Take the 2-minute tour ×
MathOverflow is a question and answer site for professional mathematicians. It's 100% free, no registration required.

If $f:X \to Y$ is a flat and proper surjective morphism between smooth schemes over an algebraically closed field, and $f$ has connected fibers, does it imply that $$f`_*\mathcal O_X = \mathcal O_Y?$$

share|improve this question
According to the answers below, I think we should agree that $f$ is supposed to be surjective. Could you edit? –  Qfwfq Apr 23 '10 at 11:13

4 Answers 4

up vote 8 down vote accepted

This follows from Zariski's main theorem if the characteristic is zero and it is false in positive characteristics: consider the the morphism $\mathbb{A}^1 \to \mathbb{A}^1$ given by $x \mapsto x^p$ where $p$ is the characteristic. The statement would also be true in char p if you assume that the general fibre is reduced.

(Note that it suffices to assume that X is integral and Y is normal. $f$ should of course also be surjective.)

share|improve this answer
Can you please explain how Zariski's main theorem implies the result. The schemes I use also proper and the general fiber is indeed reduced in the char p case. –  Athena Apr 27 '10 at 11:50
We have a factorisation $X \to Spec \ f_* \mathcal{O}_X \to Y$ with $Spec f_* \mathcal{O}_X$ an integral scheme which is finite over $Y$. Since $k$ is algebraically closed and the fibres of $f$ are connected it follows that the morphism $Spec \ f_* \mathcal{O}_X \to Y$ also has connected fibres. It is therefore birational if $k$ is of char $0$ (since the extension of function fields is separable) and is birational in char p if the fibres are also reduced. Since $Y$ is normal it follows that the map is an isomorphism. (So it seems that ZMT is not really necessary...) –  ulrich Apr 28 '10 at 5:15

If $X$ is smooth over $K$ and if $K$ is of characteristic $p>0$, then the relative Frobenius $F:X\rightarrow X\times_{F_X} K=:X'$ is faithfully flat $K$-morphism and finite, hence proper. Moreover it's a homeomorphism, so the fibers are connected. But it's not hard to see that $F_*\mathcal{O}_{X}$ is locally free of rank $p^n$, if $X$ is of dimension $n$.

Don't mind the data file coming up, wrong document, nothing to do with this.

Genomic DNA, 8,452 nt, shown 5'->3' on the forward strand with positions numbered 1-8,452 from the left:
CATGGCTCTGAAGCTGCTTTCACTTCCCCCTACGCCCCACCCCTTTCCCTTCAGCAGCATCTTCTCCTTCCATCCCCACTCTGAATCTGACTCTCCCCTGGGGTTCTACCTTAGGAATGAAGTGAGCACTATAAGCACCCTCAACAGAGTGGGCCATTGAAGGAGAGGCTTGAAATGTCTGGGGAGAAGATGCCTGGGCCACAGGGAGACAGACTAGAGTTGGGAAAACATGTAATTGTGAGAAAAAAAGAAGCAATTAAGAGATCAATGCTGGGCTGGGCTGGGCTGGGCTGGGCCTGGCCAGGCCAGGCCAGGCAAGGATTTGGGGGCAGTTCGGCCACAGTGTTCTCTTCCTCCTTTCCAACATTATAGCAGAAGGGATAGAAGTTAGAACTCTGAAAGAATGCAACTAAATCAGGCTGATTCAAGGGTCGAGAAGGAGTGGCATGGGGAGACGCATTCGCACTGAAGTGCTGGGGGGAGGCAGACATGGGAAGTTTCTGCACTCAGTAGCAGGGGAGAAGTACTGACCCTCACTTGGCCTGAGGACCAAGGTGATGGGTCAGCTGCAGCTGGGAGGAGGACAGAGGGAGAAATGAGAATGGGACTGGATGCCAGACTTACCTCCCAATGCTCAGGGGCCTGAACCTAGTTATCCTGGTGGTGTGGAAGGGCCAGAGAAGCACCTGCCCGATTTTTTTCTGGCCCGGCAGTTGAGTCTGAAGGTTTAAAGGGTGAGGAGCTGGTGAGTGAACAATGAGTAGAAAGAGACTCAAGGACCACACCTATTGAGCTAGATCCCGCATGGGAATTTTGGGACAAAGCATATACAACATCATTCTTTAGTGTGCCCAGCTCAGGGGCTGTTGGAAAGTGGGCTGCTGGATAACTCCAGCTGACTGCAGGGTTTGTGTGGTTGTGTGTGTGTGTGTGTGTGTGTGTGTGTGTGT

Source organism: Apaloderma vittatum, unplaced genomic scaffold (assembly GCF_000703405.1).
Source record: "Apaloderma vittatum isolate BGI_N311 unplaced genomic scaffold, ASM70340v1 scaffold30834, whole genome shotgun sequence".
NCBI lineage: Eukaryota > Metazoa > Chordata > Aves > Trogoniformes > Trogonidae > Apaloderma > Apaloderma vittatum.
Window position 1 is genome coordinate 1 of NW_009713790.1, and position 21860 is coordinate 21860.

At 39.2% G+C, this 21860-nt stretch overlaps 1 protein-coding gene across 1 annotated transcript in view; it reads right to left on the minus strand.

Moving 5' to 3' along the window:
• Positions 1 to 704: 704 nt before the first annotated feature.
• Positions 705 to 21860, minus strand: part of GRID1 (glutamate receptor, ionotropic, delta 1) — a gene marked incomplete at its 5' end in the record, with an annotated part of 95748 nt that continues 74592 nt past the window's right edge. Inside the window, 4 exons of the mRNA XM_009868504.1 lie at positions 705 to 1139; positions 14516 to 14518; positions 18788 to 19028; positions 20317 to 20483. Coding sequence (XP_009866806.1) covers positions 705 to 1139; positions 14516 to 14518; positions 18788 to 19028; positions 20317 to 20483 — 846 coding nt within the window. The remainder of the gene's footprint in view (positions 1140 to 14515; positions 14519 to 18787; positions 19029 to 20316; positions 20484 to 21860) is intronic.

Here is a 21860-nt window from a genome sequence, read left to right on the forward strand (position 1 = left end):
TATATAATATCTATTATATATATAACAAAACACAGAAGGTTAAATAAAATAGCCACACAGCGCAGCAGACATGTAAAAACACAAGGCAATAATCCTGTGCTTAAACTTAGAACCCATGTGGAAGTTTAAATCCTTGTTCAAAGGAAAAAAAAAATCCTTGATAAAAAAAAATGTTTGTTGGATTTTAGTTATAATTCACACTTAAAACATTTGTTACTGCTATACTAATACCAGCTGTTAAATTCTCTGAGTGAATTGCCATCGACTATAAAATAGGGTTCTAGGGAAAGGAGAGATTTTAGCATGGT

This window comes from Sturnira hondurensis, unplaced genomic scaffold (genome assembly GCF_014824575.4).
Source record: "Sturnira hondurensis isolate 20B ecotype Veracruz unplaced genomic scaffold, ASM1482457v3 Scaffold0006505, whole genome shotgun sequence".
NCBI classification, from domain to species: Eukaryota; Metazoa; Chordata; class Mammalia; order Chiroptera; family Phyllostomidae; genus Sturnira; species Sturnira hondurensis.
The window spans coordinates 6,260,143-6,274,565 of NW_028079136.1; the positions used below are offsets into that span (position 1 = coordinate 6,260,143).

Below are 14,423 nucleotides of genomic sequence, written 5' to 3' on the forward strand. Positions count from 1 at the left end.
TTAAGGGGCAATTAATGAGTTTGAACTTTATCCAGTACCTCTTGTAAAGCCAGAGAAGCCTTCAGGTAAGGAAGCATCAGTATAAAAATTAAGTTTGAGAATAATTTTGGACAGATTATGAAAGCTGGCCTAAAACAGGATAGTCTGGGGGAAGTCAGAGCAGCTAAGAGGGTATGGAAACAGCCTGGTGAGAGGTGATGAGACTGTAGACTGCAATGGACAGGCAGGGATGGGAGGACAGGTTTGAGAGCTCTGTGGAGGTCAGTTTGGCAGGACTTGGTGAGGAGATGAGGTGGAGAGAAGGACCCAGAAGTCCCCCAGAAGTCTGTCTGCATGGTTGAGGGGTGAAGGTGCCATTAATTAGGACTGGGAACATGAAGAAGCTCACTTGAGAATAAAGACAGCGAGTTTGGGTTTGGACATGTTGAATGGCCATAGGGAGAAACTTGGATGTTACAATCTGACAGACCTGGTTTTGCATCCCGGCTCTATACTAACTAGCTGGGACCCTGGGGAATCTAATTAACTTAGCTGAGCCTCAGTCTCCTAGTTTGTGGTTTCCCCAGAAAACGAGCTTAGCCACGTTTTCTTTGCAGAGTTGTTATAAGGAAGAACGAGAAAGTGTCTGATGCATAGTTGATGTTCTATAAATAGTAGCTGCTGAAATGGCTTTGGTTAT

share|improve this answer

Since $f : X \to Y$ is a projective morphism, we can use Stein factorization and write $f = h \circ g$ with

  • $g : X \to Z$ having connected fibers and $g_*\mathcal{O}_X = \mathcal{O}_Z$

  • $h : Z \to Y$ a finite morphism.

Since $f$ has connected fiber and surjective, $h$ then must be surjective and has degree 1. It follows that $h$ is an isomorphism. Hence, $f_*\mathcal{O}_X = \mathcal{O}_Y$.

I think we only need to assume that $X$ and $Y$ are noetherian, normal and over $\mathbb{C}$.

share|improve this answer

Over $\mathbb{C}$, I would reason as follows.

For any $V$ open in $Y$, $\mathcal{O}_Y(V) \cong \mathcal{O}_X(U)$, where $U:=f^{-1}(V)$, via the pullback

$f^*:\mathcal{O}_Y (V) \rightarrow \mathcal{O}_X (U)$

$f^*:h \mapsto h \circ f$, thinking of $h$ as a morphism $h:Y \rightarrow \mathbb{A}^1$.

The above pullback is in general injective, but in this case it's even surjective because every regular function $g$ on $X$ has constant value on the fibers (by base change, in this case the (reduction of the) fibers are connected proper varieties), hence is the pullback of a function $h$ on $Y$.

share|improve this answer

Your Answer


By posting your answer, you agree to the privacy policy and terms of service.

Not the answer you're looking for? Browse other questions tagged or ask your own question.